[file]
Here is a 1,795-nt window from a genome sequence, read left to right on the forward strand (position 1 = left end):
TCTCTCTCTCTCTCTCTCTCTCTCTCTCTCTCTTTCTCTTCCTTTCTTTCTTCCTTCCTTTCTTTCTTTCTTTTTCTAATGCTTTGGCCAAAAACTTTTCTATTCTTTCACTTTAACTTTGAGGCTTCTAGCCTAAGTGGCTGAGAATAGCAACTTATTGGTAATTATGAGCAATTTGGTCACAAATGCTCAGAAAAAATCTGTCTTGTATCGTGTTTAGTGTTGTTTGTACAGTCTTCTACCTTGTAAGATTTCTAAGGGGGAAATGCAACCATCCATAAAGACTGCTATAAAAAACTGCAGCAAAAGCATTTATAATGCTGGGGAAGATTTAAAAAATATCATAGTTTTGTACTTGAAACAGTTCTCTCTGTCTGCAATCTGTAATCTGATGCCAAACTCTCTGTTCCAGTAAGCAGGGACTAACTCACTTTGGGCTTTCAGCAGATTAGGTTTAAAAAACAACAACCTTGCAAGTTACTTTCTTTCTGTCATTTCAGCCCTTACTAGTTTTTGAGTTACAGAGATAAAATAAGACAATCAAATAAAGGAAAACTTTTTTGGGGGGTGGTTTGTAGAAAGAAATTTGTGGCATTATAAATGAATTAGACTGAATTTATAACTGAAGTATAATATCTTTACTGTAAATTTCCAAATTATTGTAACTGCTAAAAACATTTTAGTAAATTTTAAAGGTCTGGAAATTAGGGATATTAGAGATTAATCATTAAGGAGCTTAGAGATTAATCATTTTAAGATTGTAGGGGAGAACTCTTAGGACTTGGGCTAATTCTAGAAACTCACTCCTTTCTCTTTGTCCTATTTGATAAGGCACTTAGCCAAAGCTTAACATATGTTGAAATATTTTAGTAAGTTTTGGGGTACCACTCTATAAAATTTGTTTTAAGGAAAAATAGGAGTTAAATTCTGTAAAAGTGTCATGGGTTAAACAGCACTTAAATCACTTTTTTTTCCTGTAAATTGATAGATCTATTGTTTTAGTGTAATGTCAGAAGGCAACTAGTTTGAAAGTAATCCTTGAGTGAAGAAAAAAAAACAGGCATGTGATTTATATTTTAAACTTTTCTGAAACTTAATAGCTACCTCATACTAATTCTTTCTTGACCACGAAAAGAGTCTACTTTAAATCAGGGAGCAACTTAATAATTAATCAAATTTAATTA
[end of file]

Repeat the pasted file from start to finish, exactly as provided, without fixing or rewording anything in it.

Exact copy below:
Here is a 1,795-nt window from a genome sequence, read left to right on the forward strand (position 1 = left end):
TCTCTCTCTCTCTCTCTCTCTCTCTCTCTCTCTTTCTCTTCCTTTCTTTCTTCCTTCCTTTCTTTCTTTCTTTTTCTAATGCTTTGGCCAAAAACTTTTCTATTCTTTCACTTTAACTTTGAGGCTTCTAGCCTAAGTGGCTGAGAATAGCAACTTATTGGTAATTATGAGCAATTTGGTCACAAATGCTCAGAAAAAATCTGTCTTGTATCGTGTTTAGTGTTGTTTGTACAGTCTTCTACCTTGTAAGATTTCTAAGGGGGAAATGCAACCATCCATAAAGACTGCTATAAAAAACTGCAGCAAAAGCATTTATAATGCTGGGGAAGATTTAAAAAATATCATAGTTTTGTACTTGAAACAGTTCTCTCTGTCTGCAATCTGTAATCTGATGCCAAACTCTCTGTTCCAGTAAGCAGGGACTAACTCACTTTGGGCTTTCAGCAGATTAGGTTTAAAAAACAACAACCTTGCAAGTTACTTTCTTTCTGTCATTTCAGCCCTTACTAGTTTTTGAGTTACAGAGATAAAATAAGACAATCAAATAAAGGAAAACTTTTTTGGGGGGTGGTTTGTAGAAAGAAATTTGTGGCATTATAAATGAATTAGACTGAATTTATAACTGAAGTATAATATCTTTACTGTAAATTTCCAAATTATTGTAACTGCTAAAAACATTTTAGTAAATTTTAAAGGTCTGGAAATTAGGGATATTAGAGATTAATCATTAAGGAGCTTAGAGATTAATCATTTTAAGATTGTAGGGGAGAACTCTTAGGACTTGGGCTAATTCTAGAAACTCACTCCTTTCTCTTTGTCCTATTTGATAAGGCACTTAGCCAAAGCTTAACATATGTTGAAATATTTTAGTAAGTTTTGGGGTACCACTCTATAAAATTTGTTTTAAGGAAAAATAGGAGTTAAATTCTGTAAAAGTGTCATGGGTTAAACAGCACTTAAATCACTTTTTTTTCCTGTAAATTGATAGATCTATTGTTTTAGTGTAATGTCAGAAGGCAACTAGTTTGAAAGTAATCCTTGAGTGAAGAAAAAAAAACAGGCATGTGATTTATATTTTAAACTTTTCTGAAACTTAATAGCTACCTCATACTAATTCTTTCTTGACCACGAAAAGAGTCTACTTTAAATCAGGGAGCAACTTAATAATTAATCAAATTTAATTA